Author Topic: Two rope ends with loops - release pin to keep together  (Read 9096 times)

Twine

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Re: Two rope ends with loops - release pin to keep together
« Reply #30 on: September 08, 2015, 08:08:42 PM »
Hello Knutern!

My question is - what is the correct terminology for this? When I search for "rope release pin" on internet, I just get a whole bounch pictures of wire hooks and other gear for heavy lift (made of metal). So I figured that is not the correct term for this use.

In Swedish such a toggle is called 'ters' as in "stropp och ters". I wonder, is it called something similar in Norse? The word ters sounds a bit Norwegian to me, for some reason. It must be a totally nautical term here in Sweden, because I have never heard of any kind of pin or stick on land ever called a ters.

EDIT: Never mind, I see now that Inkanyezi has already answered my question. (When will I ever learn to read all the answers before I jump in with some redundant questions?)
« Last Edit: September 08, 2015, 08:19:24 PM by Twine »
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Twine

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Re: Two rope ends with loops - release pin to keep together
« Reply #31 on: September 08, 2015, 09:41:27 PM »
I'm not sure what the purpose of ABOK 1522 is. It doesn't hold as a bend in my field testing.

I think Ashley may have made a mistake in drawing that knot. What he meant was probably a sheetbend with a toggle like in the picture attached below, from Sam Svensson's Handbok i sj?mansarbete.

I just tried the same knot with an extra turn following the first around for a second tuck, and I think that is an improvement. It is just as easy to untie, just pull the toggle out, but the knot itself seems to hold better and be a bit more resistant to shaking loose. Thickness of toggle should not be too great. Comments?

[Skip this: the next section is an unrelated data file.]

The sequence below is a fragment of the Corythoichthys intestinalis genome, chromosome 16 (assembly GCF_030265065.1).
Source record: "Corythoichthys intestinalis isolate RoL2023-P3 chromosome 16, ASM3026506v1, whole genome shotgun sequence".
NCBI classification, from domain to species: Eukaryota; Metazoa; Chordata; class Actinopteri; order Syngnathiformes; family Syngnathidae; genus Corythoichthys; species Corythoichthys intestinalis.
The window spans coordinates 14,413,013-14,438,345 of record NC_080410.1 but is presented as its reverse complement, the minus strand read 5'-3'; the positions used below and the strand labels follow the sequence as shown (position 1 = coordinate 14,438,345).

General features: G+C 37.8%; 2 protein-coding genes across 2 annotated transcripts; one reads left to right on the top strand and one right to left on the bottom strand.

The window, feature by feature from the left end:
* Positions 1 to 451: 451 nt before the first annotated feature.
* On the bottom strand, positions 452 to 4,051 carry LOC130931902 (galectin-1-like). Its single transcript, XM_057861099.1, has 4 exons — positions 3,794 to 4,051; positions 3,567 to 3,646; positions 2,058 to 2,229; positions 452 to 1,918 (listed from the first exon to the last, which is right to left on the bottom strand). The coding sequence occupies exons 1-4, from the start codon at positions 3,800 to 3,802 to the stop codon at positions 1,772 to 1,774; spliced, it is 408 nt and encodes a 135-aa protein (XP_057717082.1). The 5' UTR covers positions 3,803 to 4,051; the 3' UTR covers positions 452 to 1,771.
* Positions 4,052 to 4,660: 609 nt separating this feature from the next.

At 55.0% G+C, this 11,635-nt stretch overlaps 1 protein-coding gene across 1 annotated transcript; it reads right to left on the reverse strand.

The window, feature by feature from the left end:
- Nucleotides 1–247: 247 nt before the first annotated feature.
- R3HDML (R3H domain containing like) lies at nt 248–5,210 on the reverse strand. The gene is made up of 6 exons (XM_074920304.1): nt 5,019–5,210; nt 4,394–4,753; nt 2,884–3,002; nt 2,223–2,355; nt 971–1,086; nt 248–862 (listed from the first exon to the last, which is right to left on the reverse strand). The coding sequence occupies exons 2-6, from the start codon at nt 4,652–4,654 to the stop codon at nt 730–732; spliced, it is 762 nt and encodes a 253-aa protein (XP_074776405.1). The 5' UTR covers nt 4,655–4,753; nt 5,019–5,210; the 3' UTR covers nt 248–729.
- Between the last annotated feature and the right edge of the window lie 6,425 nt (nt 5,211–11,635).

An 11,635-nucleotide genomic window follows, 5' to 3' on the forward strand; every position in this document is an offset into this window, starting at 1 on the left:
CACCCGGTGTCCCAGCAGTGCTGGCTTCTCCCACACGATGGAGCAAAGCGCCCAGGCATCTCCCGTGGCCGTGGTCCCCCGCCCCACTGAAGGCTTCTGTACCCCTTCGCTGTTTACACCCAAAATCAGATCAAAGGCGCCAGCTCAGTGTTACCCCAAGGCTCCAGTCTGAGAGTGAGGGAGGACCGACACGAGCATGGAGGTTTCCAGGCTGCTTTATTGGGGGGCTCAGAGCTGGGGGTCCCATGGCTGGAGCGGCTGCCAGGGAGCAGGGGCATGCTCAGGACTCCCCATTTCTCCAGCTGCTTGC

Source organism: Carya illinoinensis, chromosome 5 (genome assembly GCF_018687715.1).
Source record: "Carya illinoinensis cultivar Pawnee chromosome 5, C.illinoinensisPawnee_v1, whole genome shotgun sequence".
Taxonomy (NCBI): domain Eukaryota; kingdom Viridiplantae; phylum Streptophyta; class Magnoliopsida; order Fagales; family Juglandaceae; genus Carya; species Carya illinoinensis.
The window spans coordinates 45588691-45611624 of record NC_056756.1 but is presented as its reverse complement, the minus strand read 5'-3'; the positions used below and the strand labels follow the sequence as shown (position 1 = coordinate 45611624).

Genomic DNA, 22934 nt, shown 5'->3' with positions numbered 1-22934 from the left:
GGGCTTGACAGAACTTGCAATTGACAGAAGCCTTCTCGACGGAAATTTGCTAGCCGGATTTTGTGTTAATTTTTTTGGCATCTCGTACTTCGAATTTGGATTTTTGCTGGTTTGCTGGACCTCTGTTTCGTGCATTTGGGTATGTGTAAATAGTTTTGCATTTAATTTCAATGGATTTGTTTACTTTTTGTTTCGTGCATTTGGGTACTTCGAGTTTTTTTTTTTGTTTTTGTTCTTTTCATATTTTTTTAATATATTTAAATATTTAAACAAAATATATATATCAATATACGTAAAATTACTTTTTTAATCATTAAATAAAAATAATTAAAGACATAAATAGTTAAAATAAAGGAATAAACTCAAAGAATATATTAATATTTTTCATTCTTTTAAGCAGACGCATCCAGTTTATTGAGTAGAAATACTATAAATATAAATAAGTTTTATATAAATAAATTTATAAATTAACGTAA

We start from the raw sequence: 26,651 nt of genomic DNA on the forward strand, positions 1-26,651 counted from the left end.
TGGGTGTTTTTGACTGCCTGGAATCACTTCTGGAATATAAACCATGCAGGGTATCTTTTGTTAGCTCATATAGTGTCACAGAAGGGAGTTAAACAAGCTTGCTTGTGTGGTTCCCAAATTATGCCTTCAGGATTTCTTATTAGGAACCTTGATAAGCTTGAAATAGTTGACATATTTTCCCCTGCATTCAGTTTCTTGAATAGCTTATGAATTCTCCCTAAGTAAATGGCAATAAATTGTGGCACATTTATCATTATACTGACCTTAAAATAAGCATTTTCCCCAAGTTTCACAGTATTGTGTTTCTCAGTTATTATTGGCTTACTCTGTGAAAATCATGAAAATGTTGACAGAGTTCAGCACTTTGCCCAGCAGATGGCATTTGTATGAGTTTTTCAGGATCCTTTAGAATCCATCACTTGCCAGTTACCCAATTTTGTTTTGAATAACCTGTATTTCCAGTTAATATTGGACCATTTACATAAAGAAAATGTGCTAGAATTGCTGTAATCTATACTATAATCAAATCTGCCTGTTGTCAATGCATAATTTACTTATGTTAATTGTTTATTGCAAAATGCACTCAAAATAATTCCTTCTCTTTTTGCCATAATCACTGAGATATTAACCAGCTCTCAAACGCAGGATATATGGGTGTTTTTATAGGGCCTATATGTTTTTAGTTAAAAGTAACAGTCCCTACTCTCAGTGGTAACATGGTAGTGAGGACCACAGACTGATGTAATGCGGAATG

« Last Edit: September 09, 2015, 12:47:28 AM by Twine »
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Sweeney

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Re: Two rope ends with loops - release pin to keep together
« Reply #32 on: September 09, 2015, 10:01:41 AM »
I think Ashley may have made a mistake in drawing that knot. What he meant was probably a sheetbend with a toggle like in the picture attached below, from Sam Svensson's Handbok i sj?mansarbete.

I just tried the same knot with an extra turn following the first around for a second tuck, and I think that is an improvement. It is just as easy to untie, just pull the toggle out, but the knot itself seems to hold better and be a bit more resistant to shaking loose. Thickness of toggle should not be too great. Comments?

I think you,re right - Ashley made a mistake with 1522 but the toggled sheet bend arrangement tied double is ABoK 1523 which Ashley got right!

[Inkanyezi] gone

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Re: Two rope ends with loops - release pin to keep together
« Reply #33 on: September 09, 2015, 11:28:59 AM »
In Swedish such a toggle is called 'ters' as in "stropp och ters". I wonder, is it called something similar in Norse? The word ters sounds a bit Norwegian to me, for some reason. It must be a totally nautical term here in Sweden, because I have never heard of any kind of pin or stick on land ever called a ters.